Sponsership


#1

What are some tips to get sponsored, really get your name out there?


#2

Contests. They want their name on stage and in the winner’s circle. Go win.


#3

Contests or quality youtube videos. Companies are always on the lookout for winners as well as good ambassadors for their brand and yoyoing in general. I think John Narum did a blog post on what sponsors are looking for but I can’t for the life of me find it now.

Yuki


#4

You just killed your chances by asking. It’s sorta like The Game. :wink:


#5

Original and difficult tricks. Try your best to make your tricks not look like everybody else’s tricks. Don’t waste your time doing some tricks everybody can do.


#6

[EXPLETIVE] you man =[[. Lost it =[

Anyways, stop asking and keep on throwing. I’m not trying to be a grumpy old man here, but focus more on your yoyoing than to grab a sponsorship. Companies will go after you once you know you’re good enough.


#7

I lost it too… :frowning:

Contest are key…a being cool.


#8

Sponsorship’s are great, but ya know what’s really cool? Denying a sponsorship!


#9

Hi let me try and explain first what sponsorship is. Because I have the feeling that for many, being sponsored means “getting free throws and the name on the website”

From a manufacturer, the main motive behind sponsoring players is its image so it comes down to how well would a given player fit this image and also how well would that player be able to cope with the obligations he would then have towards this company.

Let’s take a few examples

YoYo Factory. their target audience is composed of all kinds of players, from beginners up to the highest level of competition, but they also are working hard on popularizing yoyoing to the masses.
They take part in most major competitions by either or both entering players in said competitions and sponsiring that event.
They need high level competitive players, champions. Champions appeal to the non throwers as well as the ones who are already playing, but more than any other lambda player, they’re highly marketable.
So they need champions, high level players, but also players mature enough to be able to set their ego aside for the greater good, this is very hard to find. Augie Fash, Hiroyuki Suzuki (although he’s not -as far as I know- on their team), Tyler Severance etc…

But they also want to appeal to the more “traditional” yoyo player, which is why they can also use well respected community members such as Seth Peterson or Steve Brown.

They need available people who are ready, willing and able to travel all over the world, people who will be nice to others in any circumstances AND in the same time able to perform at the highest level.

Take another brand now, say OneDrop, they produce mostly mid to high end sophisticated and beautiful throws, they’re more of the “intellectual type”. In that case, ego is less of an issue because they may ask a little less from their players community wise (which doesn’t mean they do not have to be positively active in the community), but it may be a better home for artists and strongly creative individuals such as Mark Montgommery for example, Pancakes comes to mind as well. They still have some competitive players to give the brand legitimacy as a competition, high level yoyos manufacturer.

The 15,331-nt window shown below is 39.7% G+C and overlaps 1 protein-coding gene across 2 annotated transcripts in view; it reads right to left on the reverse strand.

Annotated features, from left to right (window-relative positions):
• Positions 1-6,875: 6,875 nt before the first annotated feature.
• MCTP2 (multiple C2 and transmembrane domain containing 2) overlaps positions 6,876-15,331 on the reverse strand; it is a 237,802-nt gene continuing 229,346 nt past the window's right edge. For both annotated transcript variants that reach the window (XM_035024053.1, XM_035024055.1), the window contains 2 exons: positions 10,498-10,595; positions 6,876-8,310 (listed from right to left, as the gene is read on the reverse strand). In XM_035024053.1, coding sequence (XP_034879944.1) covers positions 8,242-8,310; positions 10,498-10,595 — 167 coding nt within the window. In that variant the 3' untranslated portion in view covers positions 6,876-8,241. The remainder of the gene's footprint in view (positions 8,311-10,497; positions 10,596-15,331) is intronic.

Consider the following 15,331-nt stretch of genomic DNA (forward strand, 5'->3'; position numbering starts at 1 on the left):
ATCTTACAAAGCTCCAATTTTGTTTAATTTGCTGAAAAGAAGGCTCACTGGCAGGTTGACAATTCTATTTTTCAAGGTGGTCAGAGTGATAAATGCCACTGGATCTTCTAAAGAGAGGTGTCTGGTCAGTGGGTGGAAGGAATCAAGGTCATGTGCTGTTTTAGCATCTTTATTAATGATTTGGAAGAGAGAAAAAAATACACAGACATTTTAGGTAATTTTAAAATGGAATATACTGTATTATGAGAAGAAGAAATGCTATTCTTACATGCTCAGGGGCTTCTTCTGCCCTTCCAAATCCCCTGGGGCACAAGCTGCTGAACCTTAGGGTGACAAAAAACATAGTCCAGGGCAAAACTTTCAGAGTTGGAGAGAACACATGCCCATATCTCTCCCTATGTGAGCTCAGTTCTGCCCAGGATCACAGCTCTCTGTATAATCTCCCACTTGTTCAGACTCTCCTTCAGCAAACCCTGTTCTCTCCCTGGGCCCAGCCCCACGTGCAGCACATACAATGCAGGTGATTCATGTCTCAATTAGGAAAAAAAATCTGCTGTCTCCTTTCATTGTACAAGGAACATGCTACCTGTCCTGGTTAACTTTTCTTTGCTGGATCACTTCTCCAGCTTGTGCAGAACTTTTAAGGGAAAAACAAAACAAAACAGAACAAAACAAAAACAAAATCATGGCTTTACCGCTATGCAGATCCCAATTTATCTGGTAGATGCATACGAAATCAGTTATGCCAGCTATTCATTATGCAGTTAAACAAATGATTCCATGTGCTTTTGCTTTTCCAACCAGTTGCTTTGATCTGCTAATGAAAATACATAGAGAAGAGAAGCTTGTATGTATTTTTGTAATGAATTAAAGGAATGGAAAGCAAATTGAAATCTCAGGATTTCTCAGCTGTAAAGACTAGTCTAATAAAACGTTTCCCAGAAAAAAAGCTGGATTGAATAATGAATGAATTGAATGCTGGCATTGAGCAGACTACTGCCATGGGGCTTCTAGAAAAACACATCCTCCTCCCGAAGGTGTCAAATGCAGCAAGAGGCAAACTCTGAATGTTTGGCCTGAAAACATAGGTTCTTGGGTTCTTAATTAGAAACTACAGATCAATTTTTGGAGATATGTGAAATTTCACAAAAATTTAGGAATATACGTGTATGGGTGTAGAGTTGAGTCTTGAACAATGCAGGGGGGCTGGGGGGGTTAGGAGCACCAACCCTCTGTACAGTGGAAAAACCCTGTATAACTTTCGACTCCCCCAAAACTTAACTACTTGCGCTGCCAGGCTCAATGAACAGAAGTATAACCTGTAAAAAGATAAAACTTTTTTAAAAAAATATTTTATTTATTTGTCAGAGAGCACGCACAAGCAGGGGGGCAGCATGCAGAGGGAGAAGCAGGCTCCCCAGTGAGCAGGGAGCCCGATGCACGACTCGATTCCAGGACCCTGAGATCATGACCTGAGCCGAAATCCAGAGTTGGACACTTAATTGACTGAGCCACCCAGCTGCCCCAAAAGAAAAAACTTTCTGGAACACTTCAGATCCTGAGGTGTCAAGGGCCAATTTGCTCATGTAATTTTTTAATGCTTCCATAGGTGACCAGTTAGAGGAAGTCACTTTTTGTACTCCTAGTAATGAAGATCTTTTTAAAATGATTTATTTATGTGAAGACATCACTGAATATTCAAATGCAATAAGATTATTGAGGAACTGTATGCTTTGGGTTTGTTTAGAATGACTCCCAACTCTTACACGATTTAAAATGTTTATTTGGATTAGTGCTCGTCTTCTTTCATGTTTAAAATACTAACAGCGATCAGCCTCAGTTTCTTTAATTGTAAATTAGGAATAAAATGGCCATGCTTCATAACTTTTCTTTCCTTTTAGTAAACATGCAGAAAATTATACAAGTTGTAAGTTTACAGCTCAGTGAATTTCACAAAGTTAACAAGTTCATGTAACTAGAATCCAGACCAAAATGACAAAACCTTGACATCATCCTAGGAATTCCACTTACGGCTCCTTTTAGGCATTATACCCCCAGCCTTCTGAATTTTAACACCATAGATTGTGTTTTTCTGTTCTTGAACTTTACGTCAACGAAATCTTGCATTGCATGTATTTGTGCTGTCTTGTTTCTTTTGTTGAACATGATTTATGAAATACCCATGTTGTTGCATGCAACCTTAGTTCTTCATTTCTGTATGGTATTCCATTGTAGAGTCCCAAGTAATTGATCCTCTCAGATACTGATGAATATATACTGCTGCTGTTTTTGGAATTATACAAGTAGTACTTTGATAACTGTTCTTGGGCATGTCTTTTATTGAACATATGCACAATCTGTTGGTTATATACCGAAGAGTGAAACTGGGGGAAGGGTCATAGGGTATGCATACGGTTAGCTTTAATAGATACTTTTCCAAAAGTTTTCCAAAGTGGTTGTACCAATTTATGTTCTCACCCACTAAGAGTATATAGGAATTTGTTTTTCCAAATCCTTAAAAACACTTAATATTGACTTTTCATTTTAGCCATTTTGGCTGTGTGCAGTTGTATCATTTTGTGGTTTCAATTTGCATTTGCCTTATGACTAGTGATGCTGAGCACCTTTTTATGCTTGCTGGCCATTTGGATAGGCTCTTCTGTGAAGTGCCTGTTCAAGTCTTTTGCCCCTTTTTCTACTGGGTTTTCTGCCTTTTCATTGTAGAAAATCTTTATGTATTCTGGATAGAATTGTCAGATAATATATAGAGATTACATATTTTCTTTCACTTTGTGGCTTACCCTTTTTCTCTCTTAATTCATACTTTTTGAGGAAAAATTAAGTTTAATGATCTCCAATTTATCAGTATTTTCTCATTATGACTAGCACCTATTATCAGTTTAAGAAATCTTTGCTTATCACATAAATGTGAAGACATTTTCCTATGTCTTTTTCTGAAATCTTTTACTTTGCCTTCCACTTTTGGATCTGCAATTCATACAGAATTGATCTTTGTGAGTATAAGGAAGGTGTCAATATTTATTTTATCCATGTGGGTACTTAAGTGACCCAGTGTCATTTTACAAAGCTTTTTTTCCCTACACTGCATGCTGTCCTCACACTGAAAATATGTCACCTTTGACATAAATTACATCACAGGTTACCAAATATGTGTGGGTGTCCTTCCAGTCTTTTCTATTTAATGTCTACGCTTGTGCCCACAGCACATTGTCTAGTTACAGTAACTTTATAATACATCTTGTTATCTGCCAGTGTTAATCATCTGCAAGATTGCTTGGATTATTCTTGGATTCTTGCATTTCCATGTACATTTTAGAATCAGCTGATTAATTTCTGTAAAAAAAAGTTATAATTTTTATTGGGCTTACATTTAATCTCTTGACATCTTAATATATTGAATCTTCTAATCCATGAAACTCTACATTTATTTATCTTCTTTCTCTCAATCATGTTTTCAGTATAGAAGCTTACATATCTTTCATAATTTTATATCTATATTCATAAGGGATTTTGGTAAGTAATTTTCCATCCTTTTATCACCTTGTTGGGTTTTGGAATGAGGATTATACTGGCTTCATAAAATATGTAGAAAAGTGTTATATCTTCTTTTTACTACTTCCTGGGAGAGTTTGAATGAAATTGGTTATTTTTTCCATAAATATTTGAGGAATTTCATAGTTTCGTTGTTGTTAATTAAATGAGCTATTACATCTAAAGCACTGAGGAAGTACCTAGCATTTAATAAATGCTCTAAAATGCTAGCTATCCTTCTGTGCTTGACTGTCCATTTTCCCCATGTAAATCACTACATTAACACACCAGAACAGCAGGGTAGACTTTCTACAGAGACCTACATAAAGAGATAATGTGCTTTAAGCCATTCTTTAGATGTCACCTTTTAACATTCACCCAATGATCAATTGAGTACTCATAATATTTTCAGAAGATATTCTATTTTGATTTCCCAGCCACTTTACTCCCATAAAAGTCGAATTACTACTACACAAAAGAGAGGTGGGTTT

these two brands are the ones, in my opinion, with the strongest identity when it comes to sponsored players, they’re -by my book at least- text book manufacturer teams.

So when people say “you got to love the brand to get sponsored”, it’s true, but it’s merely a bi-product of what’s truly required.

So to sum up you will need at least some of those:

  • Skill, style and experience at the craft
  • Availability (physical and mental)
  • Maturity, Identity
  • A desire to promote yoyoing through the brand
  • Be a community leader (in one way or another)

As a sponsored player, it’s not the brand’s job to carry you, it’s yours to carry the brand. You have to be willing to give more than you’ll recieve.

You need to be an outstanding player in the meaning that you have to stand out, have a strong identity as a player, as a person, and in the same time, be mature enough to be able to handle the pressure and the stress between competitions and public/community appearances, meets, contests, brand promotion etc… You need to be able to do amazing freestyles at the end of a day you spent entirely at teaching bind returns to 8yo kids, maybe squeezing a video or photo shoot somewhere in between. You get up early, help setting up your brand’s stand at the venue, greet the players who arrive at the contest etc…

Or you need to have additional skills such as video editing, marketing, webdesign, photography etc… and all or some of the above.


(Steve Brown) #10

The best thing you can do is work really hard to be the absolute best at what you are doing. If you make yourself a valuable asset, you’ll quickly and noticeably distance yourself from the pack. Once that happens, sponsors will come looking for you.


(WildCat23) #11

You little…


#12

By learning to spell “sponsored”.


(CaribouNick) #13

Aha, this made me chuckle.
Every company has a different perception to who they want on the team.
Sometimes, asking isn’t a sin.

But contests, as others have mentioned, show your onset of skills AND personality.
Yes, don’t be a jerk. Don’t be a closet yoyoer.
Socialize, have fun, be yourself.

I would say “don’t be awkward” but apparently that is quite rare in this community.
I’ve been told many times, “You’re the most normal yoyo-er I’ve met.”

Have fun.